Otter Documentation

powershell - PSExec

  • Last Modified: 2019-06-07

This is generated from the built-in components of Otter 2.2, and may be different than what you have installed (especially if you have extensions); go to [User Icon] > Documentation within your Otter instance to see exactly what operations are available.

PSExec

Executes a specified PowerShell script.

Operation type:

Executing - this operation will perform a specified action or actions on a remote server.

Script usage:

Execute-PowerShell(
	Text: <text>,
	[Debug: <true/false>],
	[Verbose: <true/false>],
	[RunOnSimulation: <true/false>],
	[Isolated: <true/false>]
);

This operation may be prefixed with PowerShell::, although this is a built-in namespace and isn't really necessary.

Arguments:

Name Format Script Usage Usage Notes
Script contents (default)
text
Text
The PowerShell script text. Variables are not expanded within the contents of this property. This argument is required.
Capture debug
true/false
Debug
Captures the PowerShell Write-Debug stream into the Otter debug log. The default is false.
Capture verbose
true/false
Verbose
Captures the PowerShell Write-Verbose stream into the Otter debug log. The default is false.
Run on simulation
true/false
RunOnSimulation
Indicates whether the script will execute in simulation mode. The default is false.
Isolated
true/false
Isolated
When true, the script is run in a temporary AppDomain that is unloaded when the script completes. This is an experimental feature and may decrease performance, but may be useful if a script loads assemblies or other resources that would otherwise be leaked.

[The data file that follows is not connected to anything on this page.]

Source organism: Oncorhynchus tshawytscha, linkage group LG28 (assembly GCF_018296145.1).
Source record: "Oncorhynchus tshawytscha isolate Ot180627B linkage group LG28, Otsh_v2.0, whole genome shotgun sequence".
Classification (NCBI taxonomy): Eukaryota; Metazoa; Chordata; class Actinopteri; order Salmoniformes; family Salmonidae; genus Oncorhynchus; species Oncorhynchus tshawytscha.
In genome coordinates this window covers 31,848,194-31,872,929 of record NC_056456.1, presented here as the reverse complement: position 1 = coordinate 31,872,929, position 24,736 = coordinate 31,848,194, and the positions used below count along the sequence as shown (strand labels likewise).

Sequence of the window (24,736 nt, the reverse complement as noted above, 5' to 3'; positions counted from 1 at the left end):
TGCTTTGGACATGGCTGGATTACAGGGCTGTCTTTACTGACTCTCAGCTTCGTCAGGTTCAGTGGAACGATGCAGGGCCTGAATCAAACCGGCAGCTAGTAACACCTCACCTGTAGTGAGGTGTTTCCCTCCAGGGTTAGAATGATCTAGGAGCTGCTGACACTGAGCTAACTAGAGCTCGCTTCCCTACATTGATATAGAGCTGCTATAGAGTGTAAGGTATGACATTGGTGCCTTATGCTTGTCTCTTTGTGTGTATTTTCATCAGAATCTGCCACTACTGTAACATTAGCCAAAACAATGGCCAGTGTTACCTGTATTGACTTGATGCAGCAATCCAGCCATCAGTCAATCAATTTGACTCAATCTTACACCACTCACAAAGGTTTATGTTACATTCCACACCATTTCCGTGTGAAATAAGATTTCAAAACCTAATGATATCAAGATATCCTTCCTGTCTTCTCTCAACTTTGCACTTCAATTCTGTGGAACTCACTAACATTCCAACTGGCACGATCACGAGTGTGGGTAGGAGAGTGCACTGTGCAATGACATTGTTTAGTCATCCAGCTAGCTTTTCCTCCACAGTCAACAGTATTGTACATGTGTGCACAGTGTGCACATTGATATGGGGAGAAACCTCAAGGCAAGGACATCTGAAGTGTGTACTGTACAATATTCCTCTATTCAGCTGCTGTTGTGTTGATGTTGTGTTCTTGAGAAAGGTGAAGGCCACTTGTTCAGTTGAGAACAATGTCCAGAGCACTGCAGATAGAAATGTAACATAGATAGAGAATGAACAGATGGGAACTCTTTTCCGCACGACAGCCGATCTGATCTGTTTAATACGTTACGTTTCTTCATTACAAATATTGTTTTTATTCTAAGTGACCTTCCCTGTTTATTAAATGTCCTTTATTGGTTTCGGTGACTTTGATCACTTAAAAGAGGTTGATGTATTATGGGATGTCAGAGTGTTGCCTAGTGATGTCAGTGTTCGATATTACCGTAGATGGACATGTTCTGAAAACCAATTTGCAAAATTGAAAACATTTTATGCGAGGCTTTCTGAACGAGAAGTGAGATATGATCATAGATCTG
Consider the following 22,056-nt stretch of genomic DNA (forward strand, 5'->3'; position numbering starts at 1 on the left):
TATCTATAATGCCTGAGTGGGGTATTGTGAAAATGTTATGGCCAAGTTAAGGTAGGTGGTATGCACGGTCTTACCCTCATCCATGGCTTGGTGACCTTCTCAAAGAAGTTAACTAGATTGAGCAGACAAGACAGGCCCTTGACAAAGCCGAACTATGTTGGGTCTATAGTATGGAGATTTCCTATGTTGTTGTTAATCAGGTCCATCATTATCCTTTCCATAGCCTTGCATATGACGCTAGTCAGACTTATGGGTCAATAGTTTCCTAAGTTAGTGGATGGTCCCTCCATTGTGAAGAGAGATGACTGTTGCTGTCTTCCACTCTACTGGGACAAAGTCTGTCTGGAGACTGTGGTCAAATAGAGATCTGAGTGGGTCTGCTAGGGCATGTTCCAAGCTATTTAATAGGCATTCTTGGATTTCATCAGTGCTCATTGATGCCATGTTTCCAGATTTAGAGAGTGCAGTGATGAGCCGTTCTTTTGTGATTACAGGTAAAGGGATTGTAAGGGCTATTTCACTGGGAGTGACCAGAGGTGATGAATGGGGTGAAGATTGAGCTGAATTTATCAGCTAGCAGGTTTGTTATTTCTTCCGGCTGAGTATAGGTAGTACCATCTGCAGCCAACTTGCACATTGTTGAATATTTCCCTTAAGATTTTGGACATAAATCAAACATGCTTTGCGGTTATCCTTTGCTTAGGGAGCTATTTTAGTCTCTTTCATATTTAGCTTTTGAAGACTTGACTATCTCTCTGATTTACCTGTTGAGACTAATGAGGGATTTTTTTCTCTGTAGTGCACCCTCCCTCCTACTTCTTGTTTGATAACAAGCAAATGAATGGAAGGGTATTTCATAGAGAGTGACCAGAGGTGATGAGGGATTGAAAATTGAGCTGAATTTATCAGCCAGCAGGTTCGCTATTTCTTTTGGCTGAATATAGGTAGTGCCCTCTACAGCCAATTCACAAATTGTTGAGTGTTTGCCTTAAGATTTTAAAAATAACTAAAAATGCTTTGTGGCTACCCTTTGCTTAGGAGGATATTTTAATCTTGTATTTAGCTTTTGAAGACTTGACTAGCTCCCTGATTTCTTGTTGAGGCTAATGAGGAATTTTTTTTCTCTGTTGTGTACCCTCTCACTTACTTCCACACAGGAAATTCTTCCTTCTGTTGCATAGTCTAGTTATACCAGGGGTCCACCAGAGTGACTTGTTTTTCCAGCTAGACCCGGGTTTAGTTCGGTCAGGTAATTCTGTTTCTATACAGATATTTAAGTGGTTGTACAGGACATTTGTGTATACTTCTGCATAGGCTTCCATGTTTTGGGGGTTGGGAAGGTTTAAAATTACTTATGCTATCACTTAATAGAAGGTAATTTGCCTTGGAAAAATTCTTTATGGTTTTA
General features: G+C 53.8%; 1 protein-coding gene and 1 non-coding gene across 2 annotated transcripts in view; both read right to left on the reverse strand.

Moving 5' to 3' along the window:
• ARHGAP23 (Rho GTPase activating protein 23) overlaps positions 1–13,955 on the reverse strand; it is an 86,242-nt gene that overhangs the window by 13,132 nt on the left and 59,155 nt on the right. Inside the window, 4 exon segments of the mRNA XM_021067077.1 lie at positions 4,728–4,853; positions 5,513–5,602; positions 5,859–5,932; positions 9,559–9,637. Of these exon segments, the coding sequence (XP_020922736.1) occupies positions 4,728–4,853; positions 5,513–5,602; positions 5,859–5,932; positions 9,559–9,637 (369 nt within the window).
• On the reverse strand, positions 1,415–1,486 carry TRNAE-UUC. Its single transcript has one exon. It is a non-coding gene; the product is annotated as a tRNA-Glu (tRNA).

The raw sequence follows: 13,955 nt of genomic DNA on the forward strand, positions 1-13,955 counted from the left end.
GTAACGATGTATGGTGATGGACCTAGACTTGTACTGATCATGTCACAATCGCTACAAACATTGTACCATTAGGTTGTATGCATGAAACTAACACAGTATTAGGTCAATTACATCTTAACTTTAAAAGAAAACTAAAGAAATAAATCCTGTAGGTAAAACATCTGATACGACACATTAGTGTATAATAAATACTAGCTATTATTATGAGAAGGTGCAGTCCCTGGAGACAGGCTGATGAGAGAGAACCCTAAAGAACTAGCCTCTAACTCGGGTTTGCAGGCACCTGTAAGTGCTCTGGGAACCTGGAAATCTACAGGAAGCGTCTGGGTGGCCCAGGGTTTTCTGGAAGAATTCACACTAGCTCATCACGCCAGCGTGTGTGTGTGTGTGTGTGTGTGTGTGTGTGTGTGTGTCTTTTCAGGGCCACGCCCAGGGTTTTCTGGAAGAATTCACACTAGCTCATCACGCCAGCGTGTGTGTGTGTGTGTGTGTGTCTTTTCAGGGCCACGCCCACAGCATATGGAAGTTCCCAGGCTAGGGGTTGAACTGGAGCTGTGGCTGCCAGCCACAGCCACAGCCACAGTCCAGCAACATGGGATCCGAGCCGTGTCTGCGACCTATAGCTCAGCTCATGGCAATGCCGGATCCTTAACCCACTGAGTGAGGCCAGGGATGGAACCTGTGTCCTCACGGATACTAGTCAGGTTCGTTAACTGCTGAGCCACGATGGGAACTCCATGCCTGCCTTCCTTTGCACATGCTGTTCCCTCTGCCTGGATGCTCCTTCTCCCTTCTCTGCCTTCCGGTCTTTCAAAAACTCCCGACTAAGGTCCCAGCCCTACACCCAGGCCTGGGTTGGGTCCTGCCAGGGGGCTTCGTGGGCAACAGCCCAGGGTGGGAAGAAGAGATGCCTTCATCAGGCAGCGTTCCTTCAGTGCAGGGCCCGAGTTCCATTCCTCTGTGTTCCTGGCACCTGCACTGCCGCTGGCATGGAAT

Note: This operation will inject PowerShell variables from the execution engine runtime that match PowerShell variable expressions. This means you won't get an error if you use an undeclared variable in your script, but some expressions that PowerShell interoplates at runtime (such as a variable inside of a string), cannot be replaced by the operation.

Note: If you are attempting to write the results of a Format-* call to the log, you may see messages similar to "Microsoft.PowerShell.Commands.Internal.Format.FormatEntryData". To convert this to text, use the Out-String commandlet at the end of your command chain.

Note: This script will execute in simulation mode; you set the RunOnSimulation parameter to false to prevent this behavior, or you can use the $IsSimulation variable function within the script.

Example:

# writes the list of services running on the computer to the Otter log
psexec >>
    Get-Service | Where-Object {$_.Status -eq "Running"} | Format-Table Name, DisplayName | Out-String
>>;

# delete all but the latest 3 logs in the log directory, and log any debug/verbose messages to the Otter log
psexec >>
    Get-ChildItem "E:\Site\Logs" | Sort-Object $.CreatedDate -descending | Select-Object -skip 3 | Remove-Item
>> (Verbose: true, Debug: true, RunOnSimulation: false);

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